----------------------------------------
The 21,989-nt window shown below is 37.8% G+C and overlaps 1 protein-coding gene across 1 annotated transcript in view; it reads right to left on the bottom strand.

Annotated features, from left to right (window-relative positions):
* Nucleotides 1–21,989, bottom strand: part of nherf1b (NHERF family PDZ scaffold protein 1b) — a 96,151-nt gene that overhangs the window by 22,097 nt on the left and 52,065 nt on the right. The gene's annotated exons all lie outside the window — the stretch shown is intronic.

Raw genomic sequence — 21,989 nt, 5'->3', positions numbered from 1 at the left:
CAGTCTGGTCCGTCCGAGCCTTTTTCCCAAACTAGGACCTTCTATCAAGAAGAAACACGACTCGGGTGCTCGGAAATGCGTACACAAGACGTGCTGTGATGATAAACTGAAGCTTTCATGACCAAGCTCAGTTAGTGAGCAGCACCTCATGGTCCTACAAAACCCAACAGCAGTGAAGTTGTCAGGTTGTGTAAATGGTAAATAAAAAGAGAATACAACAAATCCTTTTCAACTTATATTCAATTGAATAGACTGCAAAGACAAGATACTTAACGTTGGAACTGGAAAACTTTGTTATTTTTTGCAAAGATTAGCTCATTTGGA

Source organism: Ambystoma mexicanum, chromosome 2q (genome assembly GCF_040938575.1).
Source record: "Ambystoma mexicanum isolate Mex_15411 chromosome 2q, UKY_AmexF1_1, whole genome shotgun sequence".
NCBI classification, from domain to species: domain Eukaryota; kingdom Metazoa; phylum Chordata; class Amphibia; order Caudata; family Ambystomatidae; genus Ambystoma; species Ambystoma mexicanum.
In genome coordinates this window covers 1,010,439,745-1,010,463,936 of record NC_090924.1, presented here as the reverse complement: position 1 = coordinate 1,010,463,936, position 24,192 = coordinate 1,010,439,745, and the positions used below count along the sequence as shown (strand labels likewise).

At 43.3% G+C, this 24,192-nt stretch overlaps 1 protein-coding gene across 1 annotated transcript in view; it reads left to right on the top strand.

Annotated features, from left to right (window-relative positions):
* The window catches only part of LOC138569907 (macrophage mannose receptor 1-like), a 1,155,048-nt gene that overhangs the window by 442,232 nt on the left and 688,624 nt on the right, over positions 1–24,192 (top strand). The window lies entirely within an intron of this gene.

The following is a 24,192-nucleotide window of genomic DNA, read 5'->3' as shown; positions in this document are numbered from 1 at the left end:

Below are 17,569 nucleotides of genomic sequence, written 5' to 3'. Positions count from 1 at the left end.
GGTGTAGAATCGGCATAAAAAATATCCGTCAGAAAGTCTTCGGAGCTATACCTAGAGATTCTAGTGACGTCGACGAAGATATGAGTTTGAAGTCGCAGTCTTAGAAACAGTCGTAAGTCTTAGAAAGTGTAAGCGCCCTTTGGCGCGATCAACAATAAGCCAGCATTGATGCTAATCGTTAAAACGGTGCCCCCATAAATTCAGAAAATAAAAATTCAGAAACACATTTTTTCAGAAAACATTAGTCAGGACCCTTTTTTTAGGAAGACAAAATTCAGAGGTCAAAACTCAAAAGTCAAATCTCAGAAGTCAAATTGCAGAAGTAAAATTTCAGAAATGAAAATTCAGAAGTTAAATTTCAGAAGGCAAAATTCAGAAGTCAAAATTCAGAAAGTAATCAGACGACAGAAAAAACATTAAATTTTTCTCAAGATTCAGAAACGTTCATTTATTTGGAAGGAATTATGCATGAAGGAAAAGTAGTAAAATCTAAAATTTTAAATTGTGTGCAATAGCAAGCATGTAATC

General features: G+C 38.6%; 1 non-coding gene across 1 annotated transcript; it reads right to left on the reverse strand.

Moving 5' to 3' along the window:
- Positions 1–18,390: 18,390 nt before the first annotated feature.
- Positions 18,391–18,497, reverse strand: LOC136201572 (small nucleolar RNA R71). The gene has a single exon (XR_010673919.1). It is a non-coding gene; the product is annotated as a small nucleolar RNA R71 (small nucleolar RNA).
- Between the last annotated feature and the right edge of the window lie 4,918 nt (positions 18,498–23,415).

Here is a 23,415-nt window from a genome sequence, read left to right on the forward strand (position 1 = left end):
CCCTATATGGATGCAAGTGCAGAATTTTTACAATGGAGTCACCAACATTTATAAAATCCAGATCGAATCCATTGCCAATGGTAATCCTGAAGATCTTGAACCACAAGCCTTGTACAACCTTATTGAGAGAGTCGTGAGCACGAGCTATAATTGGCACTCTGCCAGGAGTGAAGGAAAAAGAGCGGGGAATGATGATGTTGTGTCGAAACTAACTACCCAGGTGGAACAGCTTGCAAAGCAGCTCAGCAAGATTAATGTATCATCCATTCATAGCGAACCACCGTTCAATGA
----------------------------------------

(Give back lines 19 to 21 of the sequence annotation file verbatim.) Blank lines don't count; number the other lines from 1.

- Positions 18,391–18,497, reverse strand: LOC136201572 (small nucleolar RNA R71). The gene has a single exon (XR_010673919.1). It is a non-coding gene; the product is annotated as a small nucleolar RNA R71 (small nucleolar RNA).
- Between the last annotated feature and the right edge of the window lie 4,918 nt (positions 18,498–23,415).

Here is a 23,415-nt window from a genome sequence, read left to right on the forward strand (position 1 = left end):